Now, we will discuss the legal developments that took place in the United States of America after the establishment of the gender-race intersectionality. The incident of George Floyd will be discussed and the legitimacy of FR will be assessed in relation to subsequent legal advancements.
AI and Legal Development in the US
Legal developments following the George Floyd incident and the Black Lives Matter movement have revealed adverse effects of FR on minority groups in the US.
On May 25, 2020, a 46-year-old Black man named George Floyd died after his arrest in Minneapolis, Minnesota. Derek Chauvin, a White police officer, was seen squatting on Floyd’s neck when he was pinned to the ground (BBC, 2020). The incident began with an allegation of Floyd possibly using a counterfeit $20 note, which resulted in a conflict between Floyd and the police (BBC, 2020). Chauvin maintained his knee on Floyd’s neck for about nine minutes. Several witnesses videotaped the incident, which went viral on social media. Floyd remained unresponsive, and despite appeals from onlookers, the police did not check his pulse. Floyd was later pronounced dead at the hospital (BBC, 2020). Viral video of the incident refuelled the Black Lives Matter movement (BLM) in the US and around the world. BLM is a decentralised movement formed in 2013,, with the aim of bringing attention to racism, discrimination, and racial inequality faced by Black individuals. In particular, BLM focuses on police brutality and racially motivated violence against Black people. BLM became trending again from May 26th to June 7th, 2020, with over 37 million tweets condemning police brutality and demanding justice for Black people across FR and other aspects (Cohen, 2020). Legal developments have highlighted the adverse effects of FR technology on minority groups in the US.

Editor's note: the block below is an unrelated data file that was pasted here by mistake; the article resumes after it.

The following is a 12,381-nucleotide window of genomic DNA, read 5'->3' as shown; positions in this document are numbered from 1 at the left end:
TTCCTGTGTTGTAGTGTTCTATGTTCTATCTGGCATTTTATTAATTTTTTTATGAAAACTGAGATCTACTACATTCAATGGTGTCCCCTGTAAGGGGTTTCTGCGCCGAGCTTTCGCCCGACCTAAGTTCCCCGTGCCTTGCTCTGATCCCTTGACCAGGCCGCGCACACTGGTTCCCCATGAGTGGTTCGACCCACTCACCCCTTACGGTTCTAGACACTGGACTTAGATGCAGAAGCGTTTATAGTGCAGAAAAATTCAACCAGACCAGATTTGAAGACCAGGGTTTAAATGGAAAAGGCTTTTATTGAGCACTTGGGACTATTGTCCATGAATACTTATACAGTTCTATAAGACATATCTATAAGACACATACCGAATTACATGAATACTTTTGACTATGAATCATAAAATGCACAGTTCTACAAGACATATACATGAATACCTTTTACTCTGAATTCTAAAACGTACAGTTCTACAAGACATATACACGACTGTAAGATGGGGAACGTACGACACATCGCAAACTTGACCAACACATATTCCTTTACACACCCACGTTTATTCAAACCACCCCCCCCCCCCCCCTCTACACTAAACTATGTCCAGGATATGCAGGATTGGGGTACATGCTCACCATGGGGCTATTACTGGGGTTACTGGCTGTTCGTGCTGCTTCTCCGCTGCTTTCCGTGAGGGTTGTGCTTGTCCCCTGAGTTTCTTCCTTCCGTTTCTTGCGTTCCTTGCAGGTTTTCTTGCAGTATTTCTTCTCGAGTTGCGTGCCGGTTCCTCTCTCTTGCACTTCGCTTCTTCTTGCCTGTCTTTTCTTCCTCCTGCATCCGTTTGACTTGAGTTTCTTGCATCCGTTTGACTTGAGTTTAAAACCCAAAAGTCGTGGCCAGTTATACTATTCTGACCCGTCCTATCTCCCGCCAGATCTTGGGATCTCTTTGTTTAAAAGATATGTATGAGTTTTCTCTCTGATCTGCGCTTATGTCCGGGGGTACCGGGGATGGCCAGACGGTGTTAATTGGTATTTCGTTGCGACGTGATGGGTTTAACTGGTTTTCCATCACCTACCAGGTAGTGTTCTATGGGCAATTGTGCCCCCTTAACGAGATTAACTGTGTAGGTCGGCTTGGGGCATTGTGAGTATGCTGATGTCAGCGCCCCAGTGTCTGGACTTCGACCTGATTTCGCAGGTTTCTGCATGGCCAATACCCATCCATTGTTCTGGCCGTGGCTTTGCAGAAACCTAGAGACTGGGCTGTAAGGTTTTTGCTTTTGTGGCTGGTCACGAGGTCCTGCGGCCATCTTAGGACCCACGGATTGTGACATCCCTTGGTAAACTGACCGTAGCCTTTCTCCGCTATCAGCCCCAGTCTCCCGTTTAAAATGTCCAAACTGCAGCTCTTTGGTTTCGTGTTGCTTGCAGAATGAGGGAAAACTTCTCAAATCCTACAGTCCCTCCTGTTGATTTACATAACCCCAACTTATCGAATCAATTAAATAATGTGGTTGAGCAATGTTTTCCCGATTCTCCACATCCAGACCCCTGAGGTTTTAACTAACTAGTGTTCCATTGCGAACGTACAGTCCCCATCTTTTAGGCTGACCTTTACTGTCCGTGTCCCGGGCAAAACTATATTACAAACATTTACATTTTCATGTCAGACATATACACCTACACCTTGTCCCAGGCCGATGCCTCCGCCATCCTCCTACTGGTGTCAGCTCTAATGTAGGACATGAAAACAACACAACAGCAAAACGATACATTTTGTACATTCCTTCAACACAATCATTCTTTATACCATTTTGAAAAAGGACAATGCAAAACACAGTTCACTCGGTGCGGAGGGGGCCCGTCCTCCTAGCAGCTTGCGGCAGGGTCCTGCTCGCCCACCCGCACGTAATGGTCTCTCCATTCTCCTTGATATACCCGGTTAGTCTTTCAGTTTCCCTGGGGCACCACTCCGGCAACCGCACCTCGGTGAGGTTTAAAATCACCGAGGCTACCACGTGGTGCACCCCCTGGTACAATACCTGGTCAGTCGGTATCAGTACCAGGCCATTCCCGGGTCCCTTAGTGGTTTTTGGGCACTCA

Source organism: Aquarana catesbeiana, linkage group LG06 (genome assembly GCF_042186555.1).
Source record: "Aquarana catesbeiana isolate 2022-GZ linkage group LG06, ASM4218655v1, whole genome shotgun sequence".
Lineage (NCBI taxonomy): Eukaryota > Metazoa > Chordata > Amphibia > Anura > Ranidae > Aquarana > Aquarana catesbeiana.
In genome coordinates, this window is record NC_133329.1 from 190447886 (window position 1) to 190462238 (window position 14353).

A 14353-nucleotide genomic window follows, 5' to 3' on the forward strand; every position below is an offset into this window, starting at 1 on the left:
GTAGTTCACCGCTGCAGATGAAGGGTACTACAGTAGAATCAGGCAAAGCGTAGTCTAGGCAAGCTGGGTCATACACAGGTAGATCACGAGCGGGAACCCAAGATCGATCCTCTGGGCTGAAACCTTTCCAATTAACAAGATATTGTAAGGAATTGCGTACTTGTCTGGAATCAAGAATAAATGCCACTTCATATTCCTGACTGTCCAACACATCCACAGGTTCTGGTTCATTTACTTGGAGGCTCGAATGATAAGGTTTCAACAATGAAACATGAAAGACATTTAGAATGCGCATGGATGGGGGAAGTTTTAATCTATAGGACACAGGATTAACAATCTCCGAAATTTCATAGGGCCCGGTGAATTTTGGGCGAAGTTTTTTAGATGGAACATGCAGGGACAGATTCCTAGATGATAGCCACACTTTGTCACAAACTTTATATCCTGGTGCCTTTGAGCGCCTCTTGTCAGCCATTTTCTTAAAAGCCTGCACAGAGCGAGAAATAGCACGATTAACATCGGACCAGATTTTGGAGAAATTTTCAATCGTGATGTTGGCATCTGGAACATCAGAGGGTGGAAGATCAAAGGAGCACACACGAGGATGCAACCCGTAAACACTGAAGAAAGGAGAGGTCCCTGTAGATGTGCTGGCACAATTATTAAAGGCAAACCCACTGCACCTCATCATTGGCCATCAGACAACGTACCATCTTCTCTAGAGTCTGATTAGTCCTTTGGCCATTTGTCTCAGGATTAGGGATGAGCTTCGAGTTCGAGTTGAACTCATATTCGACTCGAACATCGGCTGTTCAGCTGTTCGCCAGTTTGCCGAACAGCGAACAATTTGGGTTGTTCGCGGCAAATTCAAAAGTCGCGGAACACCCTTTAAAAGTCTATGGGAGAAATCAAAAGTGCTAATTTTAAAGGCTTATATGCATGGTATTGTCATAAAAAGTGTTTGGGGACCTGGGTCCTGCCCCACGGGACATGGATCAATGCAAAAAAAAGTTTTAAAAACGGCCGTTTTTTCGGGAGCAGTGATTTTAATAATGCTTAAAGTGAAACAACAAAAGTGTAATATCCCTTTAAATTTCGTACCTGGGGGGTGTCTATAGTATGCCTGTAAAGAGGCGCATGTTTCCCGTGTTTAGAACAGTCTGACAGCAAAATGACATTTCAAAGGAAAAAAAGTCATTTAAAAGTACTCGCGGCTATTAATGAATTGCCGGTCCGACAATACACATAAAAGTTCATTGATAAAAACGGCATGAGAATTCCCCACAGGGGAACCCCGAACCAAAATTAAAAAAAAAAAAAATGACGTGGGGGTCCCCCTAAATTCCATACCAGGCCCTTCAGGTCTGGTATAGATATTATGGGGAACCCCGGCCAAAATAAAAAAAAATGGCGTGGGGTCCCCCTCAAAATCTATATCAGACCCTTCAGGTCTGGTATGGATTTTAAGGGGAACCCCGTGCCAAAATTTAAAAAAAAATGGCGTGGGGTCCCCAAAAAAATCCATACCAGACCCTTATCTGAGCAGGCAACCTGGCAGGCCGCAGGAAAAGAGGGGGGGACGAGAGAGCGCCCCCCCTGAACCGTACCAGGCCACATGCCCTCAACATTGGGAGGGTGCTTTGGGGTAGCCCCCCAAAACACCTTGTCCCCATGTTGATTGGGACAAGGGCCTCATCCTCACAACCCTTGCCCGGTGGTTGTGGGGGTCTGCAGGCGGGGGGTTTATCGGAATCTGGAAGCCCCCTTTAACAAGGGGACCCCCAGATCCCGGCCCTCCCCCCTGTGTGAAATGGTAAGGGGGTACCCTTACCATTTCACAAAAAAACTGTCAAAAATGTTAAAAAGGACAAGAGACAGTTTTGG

The use of FR technology has adverse consequences for the African-American community. Extensive studies and real-world instances have shed light on disparities in accuracy, notably manifested in higher rates of misidentification and false positives among individuals with darker skin tones. The National Institute of Standards and Technology (NIST) conducted a 2019 investigation that revealed a pronounced proclivity of numerous FR algorithms to incorrectly identify Black or East Asian faces at rates 10 to 100 times higher than those of White faces (Findley, 2020). Furthermore, African-Americans have been subjected to overt violations of their privacy and assembly rights, as demonstrated by the case of Derrick “Dwreck” Ingram, a BLM activist who was targeted by the New York Police Department using FR technology (Amnesty International, 2020). The increased reliance on databases, using mug shots, further compounded these issues by disproportionately encompassing marginalised communities. As a result, indiscriminate surveillance and deployment of such technology constitute a substantial danger to privacy and civil rights, burdening minority communities disproportionately and reinforcing societal imbalances which have already been observed in the use of FR during the BLM protests in the US.